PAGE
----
Images of debris-filled streets and long lines of hopeful people holding red gas cans flashed on the TV screen above a counter at the Puerto Rico Latin Bar & Grill in Phoenix.
Inside the Phoenix restaurant on Wednesday, owner Wesley Andujar glanced anxiously at the piles of food, water, and other supplies near the back door that awaited transport to the island of Puerto Rico, 3,000 miles away.
"I'm kind of hesitant to keep taking stuff, but I want to help out," Andujar said, looking weary as he sat at one of the restaurant's tables. "Last weekend, a couple drove all the way down here from Sedona with 27 bags of canned foods."
The logistics of helping Puerto Rico in the aftermath of Hurricane Maria have been a heavy burden for Andujar, who also has to manage the business near 27th Avenue and Thomas Road. But he feels glad to be part of the disaster-relief effort for the land where he was born.
The bar and grill has become an important link between Arizonans — Puerto Ricans or otherwise — and the storm-battered island that's home to 3.4 million American citizens.
"When the storm hit, people were like, 'Hey, we need to get together,'" Andujar said. "We didn't realize it was going to hit Puerto Rico that hard."
The Category 4 hurricane devastated Puerto Rico and many other Caribbean islands on September 20, causing minimal deaths — so far — but extensive damage that will take years to fix. More than a week later, problems distributing supplies were still unsolved and worries remain that disease and lack of basic necessities would result in a deadly humanitarian crisis.
Andujar's parents moved him to the mainland when he was 6, but he still has family members in Puerto Rico. He hasn't been able to get in touch with them yet. For now, he's helping others.
He offered to use his restaurant as a drop-off point for donated supplies, which have poured in as he's received some attention from the news media. He and other members of Phoenix's Puerto Rican community have coordinated with local truckers to haul the goods to Florida, and with owners of shipping containers in Florida for the final transport across the ocean to Puerto Rico.
"We've had probably 20-something pick-ups of loads of supplies. A trucker who came here donated a trailer to take them to Miami," he said.
A group from Tucson is sending five pallets of beans on Saturday, and Cox Communications has offered space in a warehouse to store them until they can be transported, he said.
Andujar doesn't want to discourage people from sending more items to his restaurant — he'll send off what people donate, he said. But he suggests that people who want to help first consider donating money to relief agencies.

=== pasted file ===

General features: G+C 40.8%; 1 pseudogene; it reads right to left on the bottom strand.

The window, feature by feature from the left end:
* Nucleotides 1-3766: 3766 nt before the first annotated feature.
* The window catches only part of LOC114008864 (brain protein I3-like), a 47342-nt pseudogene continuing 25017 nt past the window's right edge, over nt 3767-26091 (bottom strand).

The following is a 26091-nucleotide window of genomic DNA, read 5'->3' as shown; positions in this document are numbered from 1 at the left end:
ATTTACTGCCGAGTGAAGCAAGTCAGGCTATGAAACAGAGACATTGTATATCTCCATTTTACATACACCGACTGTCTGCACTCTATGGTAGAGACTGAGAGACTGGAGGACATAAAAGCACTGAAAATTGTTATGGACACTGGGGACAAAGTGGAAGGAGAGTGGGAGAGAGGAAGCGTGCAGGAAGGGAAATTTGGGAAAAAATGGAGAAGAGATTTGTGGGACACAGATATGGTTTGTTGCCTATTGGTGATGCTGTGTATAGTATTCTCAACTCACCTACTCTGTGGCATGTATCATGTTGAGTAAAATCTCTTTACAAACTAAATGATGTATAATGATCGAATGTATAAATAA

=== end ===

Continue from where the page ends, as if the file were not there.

"We don't need any more clothes," Andujar said. "We have tons of water."
His friend, restaurant consultant Edwin Fernandez, said he just hopes the supplies from Arizona get there soon enough for the people who need them.
Fernandez said he has given thousands of dollars to his friends and family members in Puerto Rico. He doesn't think the death toll will rise sharply — the island has plenty of natural water supplies, he said. "But it will be a life of misery" for many of the islanders.
Lack of money, fuel, and decent food could be a problem for months, he fretted, noting that most of the island's agriculture industry has been wiped out. Relatives have told him that the bodies of pigs, sheep, and cattle are rotting in the heat, leading to fears of a coming wave of disease.
Fernandez said he and his late wife went to Haiti to provide aid after the 2010 earthquake, and were appalled at the way government officials snatched up donated supplies. He expects similar problems now in Puerto Rico, in addition to troubles like looters and bandits.
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At about 2:30 p.m., delivery truck owner Eli Rodriguez showed up at the restaurant with another man and helped Andjuar, Fernandez, and a restaurant employee load up the supplies. Rodriguez said the supplies would be transferred to a semi-truck before going on to Jacksonville, Florida.
"It's been overwhelming to get it down there," Andujar said of the donation efforts. "But we'll get it there."
Here's a list of relief agencies and websites with ideas on how you can help Caribbean islands including Puerto Rico: